When I was a kid, I spent a lot of time on horseback: long trail rides, do-it-yourself steeplechases, make believe rodeos, stupid stunt riding- you name it. And FYI, jumping onto a horse from a second story window is only fun in the movies. Bumps and bruises aside, the freedom I felt as a young girl when galloping across a flat, open hayfield, my stirrups run up high so I could ride like a jockey, was a freedom unsurpassed. It was sheer joy. If you’ve never ridden barefoot and bareback on a pony through fields with the grass and flowers grown so high you could pick daisies with your toes, then, my friend, you have never lived.
It seems like I’m always playing catch up these days – on the farm work, in the garden, in the studio; there are never enough hours in the day. I can’t really complain, though. Compared to our horrible spring of sick sheep and lambing disasters, summer so far has been a breeze! The garden is beautiful, all the livestock are healthy, my hens are laying, and the turkeys are getting fat. Oh, and there is art galore, too!
I have a few group shows coming up in the fall (yes, I know it is only July, but tempus fugit!), so I have been busy preparing work for those. I’ve got lots of panels ready
and lots of ideas. I also have a couple of large scale collages in the works (more on those later), but mostly I’m trying to put together a collection of small pieces which are quick and fun to make, and which, by virtue of their lower price tag, give people the opportunity to buy something beautiful and unique at a reasonable price.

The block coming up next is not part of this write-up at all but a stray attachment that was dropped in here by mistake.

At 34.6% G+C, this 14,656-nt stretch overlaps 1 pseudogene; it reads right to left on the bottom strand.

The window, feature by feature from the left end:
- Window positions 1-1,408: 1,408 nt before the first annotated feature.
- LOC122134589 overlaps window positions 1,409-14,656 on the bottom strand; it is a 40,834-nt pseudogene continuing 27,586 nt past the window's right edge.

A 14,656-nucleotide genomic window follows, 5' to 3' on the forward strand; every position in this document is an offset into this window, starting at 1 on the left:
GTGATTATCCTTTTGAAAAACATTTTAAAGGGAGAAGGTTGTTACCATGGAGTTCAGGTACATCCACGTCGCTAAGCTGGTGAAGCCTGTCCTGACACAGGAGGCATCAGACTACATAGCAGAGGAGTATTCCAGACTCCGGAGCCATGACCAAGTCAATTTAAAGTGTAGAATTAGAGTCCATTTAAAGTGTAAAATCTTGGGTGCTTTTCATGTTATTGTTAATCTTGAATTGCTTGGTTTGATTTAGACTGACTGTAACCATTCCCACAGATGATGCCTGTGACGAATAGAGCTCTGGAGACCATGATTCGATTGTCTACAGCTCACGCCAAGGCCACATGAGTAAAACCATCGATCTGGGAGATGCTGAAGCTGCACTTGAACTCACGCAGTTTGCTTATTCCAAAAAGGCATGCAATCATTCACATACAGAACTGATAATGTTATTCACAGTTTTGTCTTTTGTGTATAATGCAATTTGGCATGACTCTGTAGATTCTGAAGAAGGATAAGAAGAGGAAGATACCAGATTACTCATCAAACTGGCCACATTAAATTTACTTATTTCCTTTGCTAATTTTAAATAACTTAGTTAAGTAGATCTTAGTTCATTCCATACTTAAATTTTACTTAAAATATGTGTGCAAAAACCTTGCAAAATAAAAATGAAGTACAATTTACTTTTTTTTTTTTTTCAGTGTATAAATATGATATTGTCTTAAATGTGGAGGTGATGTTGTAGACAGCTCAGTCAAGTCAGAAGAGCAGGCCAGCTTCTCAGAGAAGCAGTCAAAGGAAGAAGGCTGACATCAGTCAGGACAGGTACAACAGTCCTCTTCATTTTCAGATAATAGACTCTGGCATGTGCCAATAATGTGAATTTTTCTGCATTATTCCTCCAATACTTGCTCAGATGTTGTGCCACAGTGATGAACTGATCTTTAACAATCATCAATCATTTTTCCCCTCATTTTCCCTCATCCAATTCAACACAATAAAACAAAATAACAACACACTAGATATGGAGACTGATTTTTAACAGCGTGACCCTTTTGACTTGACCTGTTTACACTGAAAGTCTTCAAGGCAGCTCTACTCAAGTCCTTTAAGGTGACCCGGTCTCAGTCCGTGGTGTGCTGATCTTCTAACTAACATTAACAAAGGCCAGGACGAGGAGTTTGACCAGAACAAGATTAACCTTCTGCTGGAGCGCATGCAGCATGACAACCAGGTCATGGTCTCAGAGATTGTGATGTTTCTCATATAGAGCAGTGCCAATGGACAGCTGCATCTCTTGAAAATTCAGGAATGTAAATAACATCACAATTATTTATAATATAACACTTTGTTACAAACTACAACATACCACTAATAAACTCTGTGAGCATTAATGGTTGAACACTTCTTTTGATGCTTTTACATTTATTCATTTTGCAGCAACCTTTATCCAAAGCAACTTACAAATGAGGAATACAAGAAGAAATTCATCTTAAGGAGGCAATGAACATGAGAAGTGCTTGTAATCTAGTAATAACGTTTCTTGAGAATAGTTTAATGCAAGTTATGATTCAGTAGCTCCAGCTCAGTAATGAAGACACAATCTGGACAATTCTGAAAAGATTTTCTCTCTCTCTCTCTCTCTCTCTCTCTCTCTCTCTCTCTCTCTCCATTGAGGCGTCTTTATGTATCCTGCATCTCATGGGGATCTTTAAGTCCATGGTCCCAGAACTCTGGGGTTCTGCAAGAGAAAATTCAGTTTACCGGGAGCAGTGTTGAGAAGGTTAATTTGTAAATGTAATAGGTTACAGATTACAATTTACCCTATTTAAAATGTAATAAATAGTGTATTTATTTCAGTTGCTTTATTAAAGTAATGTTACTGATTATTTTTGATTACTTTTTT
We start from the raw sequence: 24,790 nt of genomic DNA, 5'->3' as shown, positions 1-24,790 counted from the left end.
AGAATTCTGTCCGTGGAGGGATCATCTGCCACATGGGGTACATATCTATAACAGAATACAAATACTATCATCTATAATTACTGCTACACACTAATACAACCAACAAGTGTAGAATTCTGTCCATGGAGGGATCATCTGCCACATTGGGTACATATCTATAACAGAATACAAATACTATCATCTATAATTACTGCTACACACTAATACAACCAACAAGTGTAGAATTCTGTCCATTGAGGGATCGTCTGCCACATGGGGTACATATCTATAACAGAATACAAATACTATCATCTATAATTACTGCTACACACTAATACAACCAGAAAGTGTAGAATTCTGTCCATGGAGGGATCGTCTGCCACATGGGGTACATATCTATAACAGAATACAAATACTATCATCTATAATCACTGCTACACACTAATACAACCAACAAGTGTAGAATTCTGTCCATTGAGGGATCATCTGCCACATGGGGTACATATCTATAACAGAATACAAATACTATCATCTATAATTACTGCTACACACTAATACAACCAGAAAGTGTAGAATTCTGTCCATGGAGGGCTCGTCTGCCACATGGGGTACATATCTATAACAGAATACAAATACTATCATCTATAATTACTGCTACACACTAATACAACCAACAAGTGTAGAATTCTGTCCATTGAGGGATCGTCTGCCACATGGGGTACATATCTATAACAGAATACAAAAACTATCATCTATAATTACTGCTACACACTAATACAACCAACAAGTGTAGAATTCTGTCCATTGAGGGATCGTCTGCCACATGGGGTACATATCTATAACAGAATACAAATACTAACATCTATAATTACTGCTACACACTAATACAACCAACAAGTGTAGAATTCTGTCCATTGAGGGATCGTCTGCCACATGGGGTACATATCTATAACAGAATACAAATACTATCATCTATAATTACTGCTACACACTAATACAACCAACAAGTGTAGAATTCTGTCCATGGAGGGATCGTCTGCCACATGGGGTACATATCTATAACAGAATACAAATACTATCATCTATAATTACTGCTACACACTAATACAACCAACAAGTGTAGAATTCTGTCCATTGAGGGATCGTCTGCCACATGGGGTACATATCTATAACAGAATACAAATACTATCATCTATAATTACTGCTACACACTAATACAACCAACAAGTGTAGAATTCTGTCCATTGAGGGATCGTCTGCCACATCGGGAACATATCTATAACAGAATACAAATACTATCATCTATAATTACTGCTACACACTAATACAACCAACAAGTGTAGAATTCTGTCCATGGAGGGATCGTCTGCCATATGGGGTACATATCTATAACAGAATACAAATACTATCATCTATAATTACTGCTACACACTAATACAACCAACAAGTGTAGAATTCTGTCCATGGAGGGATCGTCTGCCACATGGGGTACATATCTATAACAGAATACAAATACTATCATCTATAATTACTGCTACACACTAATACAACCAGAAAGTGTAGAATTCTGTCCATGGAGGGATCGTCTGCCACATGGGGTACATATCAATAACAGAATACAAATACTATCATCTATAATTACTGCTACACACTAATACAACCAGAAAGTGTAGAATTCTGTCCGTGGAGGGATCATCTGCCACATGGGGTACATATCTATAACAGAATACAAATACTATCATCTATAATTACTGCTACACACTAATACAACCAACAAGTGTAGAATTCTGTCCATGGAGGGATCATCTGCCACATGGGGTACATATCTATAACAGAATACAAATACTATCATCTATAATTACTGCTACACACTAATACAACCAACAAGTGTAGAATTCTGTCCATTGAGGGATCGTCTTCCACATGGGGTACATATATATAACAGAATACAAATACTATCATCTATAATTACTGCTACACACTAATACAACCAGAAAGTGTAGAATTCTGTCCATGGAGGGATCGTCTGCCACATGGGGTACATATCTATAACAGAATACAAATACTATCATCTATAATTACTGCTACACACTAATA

I’ve just finished the first small collage for this collection. This little cutie is one of a litter of piglets I photographed at the Ormstown Exhibition this past June.
I was a little surprised a few weeks ago when I received a phone call from Anne Gardon. If you are a Quebecker and an enthusiastic cook, chances are you know Anne as a food writer and cookbook author.
Anne, who is originally from France, lives a short distance from me, just south of St. Chrysostome. Not only is she a serious foodie, but she is also an excellent photographer and has taken all the pictures for her cookbooks. I encourage you to look up her books and check out the recipes and their very beautiful accompanying photographs.
We had a very pleasant meeting and I look forward to seeing her again when she comes back to interview my furniture maker husband, Andrew Carmichael. (More about that later) The article below is the result of my interview with Anne, and was published originally in the monthly St. Chrysostome newsletter, Info Communautaire, and is reprinted here with her permission. Merci Anne!
GENS DE CHEZ NOUS
ALYSON CHAMP, UNE ARTISTE AUX MULTIPLES TALENTS
Je suis toujours étonnée de découvrir à quel point la vie artistique est vibrante dans notre région. Savez-vous par exemple que notre municipalité abrite une artiste de réputation internationale?
Récipiendaire de plusieurs prix, Alyson Champ a longtemps été connue pour ses peintures de chevaux de course. Elle a immortalisé de nombreux champions de Blue Bonnets, ainsi que des superstars des circuits américains. Ses oeuvres font partie de collections privées et d’entreprises et elle est membre de l’American Academy of Equine Art qui tient chaque année la plus prestigieuse exposition de peintures équestres en Amérique du Nord.